Looking back I knew I wasn’t like every other boy, but as I grew up I figured out real soon I wasn’t the only one like myself. I remember always having feminine features an a slim curvy body which I my embraced. I would remember being invited to my friends parties an sleepovers, but I would only wanted to hang with the girls.
I would find it easy to relate more with them, especially when we would talk about the boys. I would find myself having these weird but butterfly feelings towards the boys that I would question myself, “is it right to have these feelings”? I knew I couldn’t react to them, I knew reacting to on feelings. It was the fear of being judged.
The fear of being misunderstood about feelings I myself was trying to still figure out.
Do We Choose Our Orientation?
Statistic Say, Being straight, gay, or bisexual is not something that a person can choose or choose to change. In fact, people don’t choose their sexual orientation any more than they choose their height or eye color. It is estimated that about 10% of people are gay. Gay people are represented in all walks of life, across all nationalities, ethnic backgrounds, and in all social and economic groups.
No one fully understands exactly what determines a person’s sexual orientation, but it is likely explained by a variety of biological and genetic factors. Medical experts and organizations such as the American Academy of Pediatrics (AAP) and the American Psychological Association (APA) view sexual orientation as part of someone’s nature. Being gay is also not considered a mental disorder or abnormality.
Despite myths and misconceptions, there is no evidence that being gay is caused by early childhood experiences, parenting styles, or the way someone is raised.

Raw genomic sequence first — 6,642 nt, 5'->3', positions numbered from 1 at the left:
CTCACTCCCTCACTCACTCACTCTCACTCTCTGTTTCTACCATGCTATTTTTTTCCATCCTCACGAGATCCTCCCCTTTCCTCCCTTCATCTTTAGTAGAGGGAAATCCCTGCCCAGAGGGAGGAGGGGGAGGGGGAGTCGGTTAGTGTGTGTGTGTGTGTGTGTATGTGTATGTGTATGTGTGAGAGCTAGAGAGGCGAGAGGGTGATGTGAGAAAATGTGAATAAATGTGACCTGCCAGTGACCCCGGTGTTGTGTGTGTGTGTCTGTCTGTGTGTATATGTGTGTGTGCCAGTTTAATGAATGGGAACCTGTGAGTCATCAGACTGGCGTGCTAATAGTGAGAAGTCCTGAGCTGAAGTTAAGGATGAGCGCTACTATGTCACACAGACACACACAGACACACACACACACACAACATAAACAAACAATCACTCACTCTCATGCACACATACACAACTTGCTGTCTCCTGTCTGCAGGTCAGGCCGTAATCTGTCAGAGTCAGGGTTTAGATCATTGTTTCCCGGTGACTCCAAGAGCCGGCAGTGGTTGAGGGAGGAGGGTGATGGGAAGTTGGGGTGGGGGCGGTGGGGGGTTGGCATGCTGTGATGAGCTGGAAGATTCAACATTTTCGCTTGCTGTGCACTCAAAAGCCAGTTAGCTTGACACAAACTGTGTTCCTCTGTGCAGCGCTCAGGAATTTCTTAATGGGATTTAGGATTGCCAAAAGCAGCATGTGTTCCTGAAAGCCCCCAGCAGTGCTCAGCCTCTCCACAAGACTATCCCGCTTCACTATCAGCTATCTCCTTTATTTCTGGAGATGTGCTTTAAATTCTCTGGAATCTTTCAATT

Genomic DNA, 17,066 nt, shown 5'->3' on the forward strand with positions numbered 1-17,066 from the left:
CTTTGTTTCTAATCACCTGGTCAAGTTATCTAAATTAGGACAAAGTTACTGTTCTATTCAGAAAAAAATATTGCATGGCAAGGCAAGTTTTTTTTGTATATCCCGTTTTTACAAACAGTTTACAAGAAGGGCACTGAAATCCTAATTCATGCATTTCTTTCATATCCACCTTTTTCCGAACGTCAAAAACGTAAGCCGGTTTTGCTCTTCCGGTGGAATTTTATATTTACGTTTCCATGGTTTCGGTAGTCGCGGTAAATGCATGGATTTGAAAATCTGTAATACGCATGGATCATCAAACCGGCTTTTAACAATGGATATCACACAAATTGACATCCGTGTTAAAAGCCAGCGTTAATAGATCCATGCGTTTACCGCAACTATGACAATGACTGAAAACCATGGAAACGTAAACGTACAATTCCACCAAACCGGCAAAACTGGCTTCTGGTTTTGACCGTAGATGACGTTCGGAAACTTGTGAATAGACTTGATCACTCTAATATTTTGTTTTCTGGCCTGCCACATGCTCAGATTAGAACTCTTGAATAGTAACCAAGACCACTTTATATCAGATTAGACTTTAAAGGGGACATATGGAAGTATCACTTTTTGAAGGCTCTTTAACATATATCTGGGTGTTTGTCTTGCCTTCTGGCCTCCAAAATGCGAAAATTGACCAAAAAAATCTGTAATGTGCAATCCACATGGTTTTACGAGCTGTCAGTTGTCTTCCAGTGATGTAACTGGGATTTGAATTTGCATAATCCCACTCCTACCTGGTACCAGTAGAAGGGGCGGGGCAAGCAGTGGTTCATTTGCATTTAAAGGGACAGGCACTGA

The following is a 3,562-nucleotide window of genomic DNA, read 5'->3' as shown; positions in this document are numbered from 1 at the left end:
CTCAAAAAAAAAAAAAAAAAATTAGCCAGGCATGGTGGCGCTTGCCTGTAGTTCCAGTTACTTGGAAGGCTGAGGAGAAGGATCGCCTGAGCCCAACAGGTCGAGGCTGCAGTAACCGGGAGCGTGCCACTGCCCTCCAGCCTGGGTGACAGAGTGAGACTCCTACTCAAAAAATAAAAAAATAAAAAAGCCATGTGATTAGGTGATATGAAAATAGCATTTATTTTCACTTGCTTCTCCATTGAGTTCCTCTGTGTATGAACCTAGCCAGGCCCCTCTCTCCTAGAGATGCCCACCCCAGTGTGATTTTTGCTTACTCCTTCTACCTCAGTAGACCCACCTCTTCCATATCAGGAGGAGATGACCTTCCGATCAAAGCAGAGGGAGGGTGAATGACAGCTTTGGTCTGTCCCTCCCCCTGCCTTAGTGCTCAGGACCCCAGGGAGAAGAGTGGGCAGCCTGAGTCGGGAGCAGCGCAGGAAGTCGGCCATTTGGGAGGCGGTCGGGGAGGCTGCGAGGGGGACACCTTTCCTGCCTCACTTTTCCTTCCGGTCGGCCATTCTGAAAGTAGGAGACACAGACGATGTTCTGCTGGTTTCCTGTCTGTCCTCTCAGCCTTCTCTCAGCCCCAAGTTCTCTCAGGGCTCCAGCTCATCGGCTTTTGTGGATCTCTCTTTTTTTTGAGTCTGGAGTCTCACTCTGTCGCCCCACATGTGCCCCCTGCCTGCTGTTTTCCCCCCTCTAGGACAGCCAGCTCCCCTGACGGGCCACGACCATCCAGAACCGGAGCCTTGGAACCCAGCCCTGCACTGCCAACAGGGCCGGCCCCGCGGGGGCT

Efforts to change gay people to straight (sometimes called “conversion therapy”) have been proven to be ineffective and can be harmful. Health and mental health professionals caution against any efforts to change a person’s sexual orientation.
What Age Do Kids “Know”?
Knowing one’s sexual orientation — whether straight or gay — is often something that kids or teens recognize with little doubt from a very young age. Some gay teens say they had same-sex crushes in childhood, just as their heterosexual peers had opposite-sex crushes.
By middle school, as they enter adolescence, many gay teens already recognize their sexual orientation, whether or not they have revealed it to anyone else. Those who didn’t realize they were gay at first often say that they always felt different from their peers, but didn’t exactly know why.
Becoming aware of — and coming to terms with — one’s sexual orientation can take some time. Thinking sexually about both the same sex and the opposite sex is quite common as teens sort through their emerging sexual feelings.
Some teens may experiment with sexual experiences, including those with members of the same sex, as they explore their own sexuality. But these experiences, by themselves, do not necessarily mean that a teen is gay or straight. For many teens, these experiences are simply part of the process of sorting through their emerging sexuality. And despite gender stereotypes, masculine and feminine traits do not necessarily predict whether someone is straight or gay.